Worryingly, it’s not only individuals who misjudge value. For example, supermarkets perceive self-service checkouts as highly valuable to shoppers, but this assumption is not working out so well. And its not just a case of innovation adoption; they are not aligned with customers’ actual preferences or experiences, leading to suboptimal outcomes.

Relating to innovation

A value-in-exchange mindset has significant implications for innovation. As discussed earlier, it tends to steer incumbent suppliers, concerned about disrupting their exchange flow, towards incremental rather than radical and disruptive innovation.

Incumbents typically aim to either maximise the size of individual exchanges or increase the number of exchanges. In classical strategy terms, these approaches correspond to the generic strategies of differentiation and cost leadership, as identified by Porter (2004) in “The Competitive Strategy: Techniques for Analyzing Industries and Competitors“. However, this focus can also limit innovation and, consequently, growth.

On the other hand, value-in-exchange frees challengers, who lack an existing exchange flow, to challenge incumbents through radical and disruptive approaches. However, these challengers may fall into the trap of assuming they determine value, a misconception that can also affect incumbent’s innovations.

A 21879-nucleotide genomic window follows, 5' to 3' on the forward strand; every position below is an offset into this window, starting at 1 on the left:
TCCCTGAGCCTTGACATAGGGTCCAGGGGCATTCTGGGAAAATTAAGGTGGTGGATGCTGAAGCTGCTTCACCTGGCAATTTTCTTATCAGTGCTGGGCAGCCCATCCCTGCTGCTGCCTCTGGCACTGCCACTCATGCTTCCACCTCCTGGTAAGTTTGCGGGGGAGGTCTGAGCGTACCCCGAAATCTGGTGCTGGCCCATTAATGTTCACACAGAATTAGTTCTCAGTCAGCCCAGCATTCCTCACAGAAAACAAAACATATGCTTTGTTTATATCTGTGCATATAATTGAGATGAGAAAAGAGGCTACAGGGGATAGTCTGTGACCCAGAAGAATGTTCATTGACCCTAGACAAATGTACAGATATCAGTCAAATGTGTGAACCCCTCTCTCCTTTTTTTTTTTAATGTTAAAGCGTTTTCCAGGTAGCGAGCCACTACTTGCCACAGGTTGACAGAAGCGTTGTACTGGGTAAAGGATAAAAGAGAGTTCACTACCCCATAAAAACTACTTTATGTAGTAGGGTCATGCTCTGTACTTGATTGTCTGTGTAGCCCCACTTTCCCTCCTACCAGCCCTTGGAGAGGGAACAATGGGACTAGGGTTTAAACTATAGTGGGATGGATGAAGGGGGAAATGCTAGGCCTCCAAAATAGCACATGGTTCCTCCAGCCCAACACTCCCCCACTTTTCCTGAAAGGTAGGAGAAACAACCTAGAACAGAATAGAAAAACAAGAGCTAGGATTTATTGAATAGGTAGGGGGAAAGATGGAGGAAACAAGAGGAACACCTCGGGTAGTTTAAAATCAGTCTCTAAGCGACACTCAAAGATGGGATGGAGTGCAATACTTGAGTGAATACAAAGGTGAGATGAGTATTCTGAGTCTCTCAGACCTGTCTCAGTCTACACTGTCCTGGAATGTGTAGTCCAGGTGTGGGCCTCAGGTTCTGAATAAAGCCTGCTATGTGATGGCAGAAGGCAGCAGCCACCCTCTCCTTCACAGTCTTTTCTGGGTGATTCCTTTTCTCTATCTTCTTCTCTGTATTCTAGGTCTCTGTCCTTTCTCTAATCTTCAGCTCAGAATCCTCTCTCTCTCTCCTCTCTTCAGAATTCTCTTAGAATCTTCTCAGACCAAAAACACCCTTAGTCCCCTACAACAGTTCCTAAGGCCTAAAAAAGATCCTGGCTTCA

The concept of value-in-exchange strongly influences our definitions of innovation. For instance, ISO’s definition closely aligns with the notion of value being embedded, realised, and redistributed.

Innovation: new or changed entity1, realizing or redistributing value2

1anything perceivable or conceivable. Example: product, service, process, model, method, or combination thereof.

2gains from satisfying needs and expectations, in relation to the resources used. Example: revenues, savings, productivity, sustainability, satisfaction, empowerment, experience, engagement, trust.ISO 56000 (2020) – Innovation Management – Fundamentals and Vocabulary

While value-in-exchange has undeniably fueled significant growth in the past, the exclusive focus on the point of exchange comes with limitations and missed growth opportunities.

We should embracing an evolution of thinking: value-in-use.